Sunday, November 7, 2010

On Hanukkah, Galician Jews Knew How to Play Their Cards

Playing cards during the day? Oy Vey!

As far back as the 15th century, the Ashkenazim of Worms, Germany forbade this indulgence – except during Hanukkah, and even then the Rabbis debated its function. Clearly, the “ayes” won, as card playing continued to be a Hanukkah custom that eventually spread to the Galician city of Rzeszow, in south-eastern Poland, where they played a card game similar to Black Jack. On Hanukkah, Heder (lower Yeshiva) students stopped learning for several hours a day to play cards or watch others play. What was interesting were the cards themselves. Hanukkah playing cards had four nicknames: “Kvitlech” meaning little notes – a name that we connect today to the “kvitel” bearing wishes that we fold up and tuck into the crevices of the Wailing Wall; “Klein Shass”, which means a small Talmud; “Tilliml”, representing a small book of Psalms; and “Lamed Alefniks” – the “thirty-oners” representing the 31 kings of Canaan mentioned in the Book of Joshua. Even more important was who made the cards. In Poland, no one ever heard of the company Bicycle Cards. It was up to the teachers or children to hand paint each card.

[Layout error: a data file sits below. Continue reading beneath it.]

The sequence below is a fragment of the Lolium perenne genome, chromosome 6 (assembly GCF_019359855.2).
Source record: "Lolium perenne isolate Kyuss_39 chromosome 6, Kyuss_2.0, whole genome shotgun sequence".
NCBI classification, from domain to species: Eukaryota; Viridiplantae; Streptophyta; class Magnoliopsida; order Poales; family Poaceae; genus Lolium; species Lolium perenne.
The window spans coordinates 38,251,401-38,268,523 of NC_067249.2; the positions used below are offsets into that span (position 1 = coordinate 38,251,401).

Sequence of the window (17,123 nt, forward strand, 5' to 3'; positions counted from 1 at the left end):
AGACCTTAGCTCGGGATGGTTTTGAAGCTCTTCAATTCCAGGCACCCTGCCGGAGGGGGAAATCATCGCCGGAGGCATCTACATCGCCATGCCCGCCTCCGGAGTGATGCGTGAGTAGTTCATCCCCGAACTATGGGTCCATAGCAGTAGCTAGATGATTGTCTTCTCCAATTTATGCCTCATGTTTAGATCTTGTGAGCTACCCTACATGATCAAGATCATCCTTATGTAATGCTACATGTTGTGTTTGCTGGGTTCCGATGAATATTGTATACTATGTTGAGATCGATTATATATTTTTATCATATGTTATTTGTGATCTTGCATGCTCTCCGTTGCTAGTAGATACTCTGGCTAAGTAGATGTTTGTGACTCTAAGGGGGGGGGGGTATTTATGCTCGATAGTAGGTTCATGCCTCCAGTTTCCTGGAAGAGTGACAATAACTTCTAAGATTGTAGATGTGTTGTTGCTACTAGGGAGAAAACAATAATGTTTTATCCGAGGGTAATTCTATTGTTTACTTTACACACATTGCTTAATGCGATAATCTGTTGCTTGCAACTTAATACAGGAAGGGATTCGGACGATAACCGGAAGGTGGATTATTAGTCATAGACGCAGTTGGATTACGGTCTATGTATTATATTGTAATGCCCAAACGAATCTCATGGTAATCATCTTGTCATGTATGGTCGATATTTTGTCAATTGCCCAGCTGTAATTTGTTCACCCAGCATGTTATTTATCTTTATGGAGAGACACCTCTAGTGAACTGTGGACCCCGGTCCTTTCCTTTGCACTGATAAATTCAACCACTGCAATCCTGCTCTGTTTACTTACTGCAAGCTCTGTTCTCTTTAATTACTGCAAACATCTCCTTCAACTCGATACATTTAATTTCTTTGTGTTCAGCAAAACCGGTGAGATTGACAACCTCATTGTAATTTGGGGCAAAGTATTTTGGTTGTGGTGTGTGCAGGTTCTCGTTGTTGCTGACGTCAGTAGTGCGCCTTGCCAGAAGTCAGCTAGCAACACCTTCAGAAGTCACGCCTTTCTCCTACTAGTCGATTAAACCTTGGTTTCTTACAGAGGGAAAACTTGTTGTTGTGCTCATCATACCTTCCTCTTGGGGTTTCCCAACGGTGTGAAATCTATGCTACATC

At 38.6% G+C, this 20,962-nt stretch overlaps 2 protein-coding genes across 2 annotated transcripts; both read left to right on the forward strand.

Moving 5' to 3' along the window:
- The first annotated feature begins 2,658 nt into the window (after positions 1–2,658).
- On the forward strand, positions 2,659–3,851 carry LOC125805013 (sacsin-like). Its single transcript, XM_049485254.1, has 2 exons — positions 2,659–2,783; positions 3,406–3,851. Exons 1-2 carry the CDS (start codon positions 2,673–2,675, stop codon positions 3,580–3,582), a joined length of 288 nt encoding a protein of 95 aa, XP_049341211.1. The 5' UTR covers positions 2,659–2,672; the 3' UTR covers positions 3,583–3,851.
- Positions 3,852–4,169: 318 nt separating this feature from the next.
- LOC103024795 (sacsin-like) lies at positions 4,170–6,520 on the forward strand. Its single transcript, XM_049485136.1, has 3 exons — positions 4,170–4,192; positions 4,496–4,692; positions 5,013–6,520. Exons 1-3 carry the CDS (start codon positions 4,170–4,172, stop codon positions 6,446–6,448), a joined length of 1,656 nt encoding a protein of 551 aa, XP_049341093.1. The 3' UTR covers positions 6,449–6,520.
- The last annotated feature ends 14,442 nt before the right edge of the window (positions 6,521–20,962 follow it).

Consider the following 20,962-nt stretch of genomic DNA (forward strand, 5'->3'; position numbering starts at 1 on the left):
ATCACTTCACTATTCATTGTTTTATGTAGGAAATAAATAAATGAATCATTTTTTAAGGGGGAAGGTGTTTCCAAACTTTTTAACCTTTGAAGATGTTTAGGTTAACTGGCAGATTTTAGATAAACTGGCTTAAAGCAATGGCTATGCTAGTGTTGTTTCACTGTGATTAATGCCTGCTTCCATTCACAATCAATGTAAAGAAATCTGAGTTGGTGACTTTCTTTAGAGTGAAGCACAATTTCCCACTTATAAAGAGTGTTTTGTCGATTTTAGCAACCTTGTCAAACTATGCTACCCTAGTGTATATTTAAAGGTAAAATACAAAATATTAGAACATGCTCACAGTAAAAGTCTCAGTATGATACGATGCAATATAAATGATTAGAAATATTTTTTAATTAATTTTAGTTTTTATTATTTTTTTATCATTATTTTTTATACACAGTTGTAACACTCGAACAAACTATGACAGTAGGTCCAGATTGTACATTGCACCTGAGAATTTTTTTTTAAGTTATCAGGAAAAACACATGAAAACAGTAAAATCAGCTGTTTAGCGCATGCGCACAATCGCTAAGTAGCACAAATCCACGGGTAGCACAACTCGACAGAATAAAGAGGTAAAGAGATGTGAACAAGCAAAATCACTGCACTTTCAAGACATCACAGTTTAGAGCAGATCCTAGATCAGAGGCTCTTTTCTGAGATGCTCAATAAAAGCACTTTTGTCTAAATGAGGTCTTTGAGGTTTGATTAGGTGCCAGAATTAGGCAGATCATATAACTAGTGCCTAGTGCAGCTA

I’m sure you see where I’m heading. In this day and age of virtual everything, it’s nice to go back to some home-grown, hands-on activities, especially when we’re looking for new ways to connect students to the messages of Hanukkah. Adapting an age-old Hanukkah custom to the contemporary classroom might just do the trick. Hanukkah is all about celebrating heroism, courage and religious freedom. There are enough heroes, heroines, religious symbols and even food to draw on for creating a hand-made Hanukkah card game where you decide the type of game and how many cards make the deck.
Now there's an ace up your sleeve!
You can read about eight other fascinating Hanukkah customs and try some yummy Hanukkah recipes when you buy my book Hanukkah Around the World. You can purchase it through Kar-Ben’s online store, Amazon, Barnes & Noble, or ask your local Jewish book store.

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